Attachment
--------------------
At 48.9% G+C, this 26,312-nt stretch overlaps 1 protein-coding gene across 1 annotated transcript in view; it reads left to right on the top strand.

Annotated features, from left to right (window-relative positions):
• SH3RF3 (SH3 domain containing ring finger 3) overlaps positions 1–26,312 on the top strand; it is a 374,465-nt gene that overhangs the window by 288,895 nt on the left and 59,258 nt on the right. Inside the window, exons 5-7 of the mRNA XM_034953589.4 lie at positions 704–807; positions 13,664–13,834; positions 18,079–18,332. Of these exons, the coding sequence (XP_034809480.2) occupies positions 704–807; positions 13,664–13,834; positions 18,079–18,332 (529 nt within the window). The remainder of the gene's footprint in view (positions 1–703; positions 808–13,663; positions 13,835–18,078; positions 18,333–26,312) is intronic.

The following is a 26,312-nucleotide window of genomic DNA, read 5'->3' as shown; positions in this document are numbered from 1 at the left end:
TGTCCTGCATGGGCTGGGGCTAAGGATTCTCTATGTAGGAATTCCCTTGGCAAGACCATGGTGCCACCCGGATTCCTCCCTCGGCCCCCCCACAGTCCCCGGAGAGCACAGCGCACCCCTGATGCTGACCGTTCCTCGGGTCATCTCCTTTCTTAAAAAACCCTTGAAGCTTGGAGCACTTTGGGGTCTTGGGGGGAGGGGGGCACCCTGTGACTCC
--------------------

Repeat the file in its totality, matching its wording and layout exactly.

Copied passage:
At 48.9% G+C, this 26,312-nt stretch overlaps 1 protein-coding gene across 1 annotated transcript in view; it reads left to right on the top strand.

Annotated features, from left to right (window-relative positions):
• SH3RF3 (SH3 domain containing ring finger 3) overlaps positions 1–26,312 on the top strand; it is a 374,465-nt gene that overhangs the window by 288,895 nt on the left and 59,258 nt on the right. Inside the window, exons 5-7 of the mRNA XM_034953589.4 lie at positions 704–807; positions 13,664–13,834; positions 18,079–18,332. Of these exons, the coding sequence (XP_034809480.2) occupies positions 704–807; positions 13,664–13,834; positions 18,079–18,332 (529 nt within the window). The remainder of the gene's footprint in view (positions 1–703; positions 808–13,663; positions 13,835–18,078; positions 18,333–26,312) is intronic.

The following is a 26,312-nucleotide window of genomic DNA, read 5'->3' as shown; positions in this document are numbered from 1 at the left end:
TGTCCTGCATGGGCTGGGGCTAAGGATTCTCTATGTAGGAATTCCCTTGGCAAGACCATGGTGCCACCCGGATTCCTCCCTCGGCCCCCCCACAGTCCCCGGAGAGCACAGCGCACCCCTGATGCTGACCGTTCCTCGGGTCATCTCCTTTCTTAAAAAACCCTTGAAGCTTGGAGCACTTTGGGGTCTTGGGGGGAGGGGGGCACCCTGTGACTCC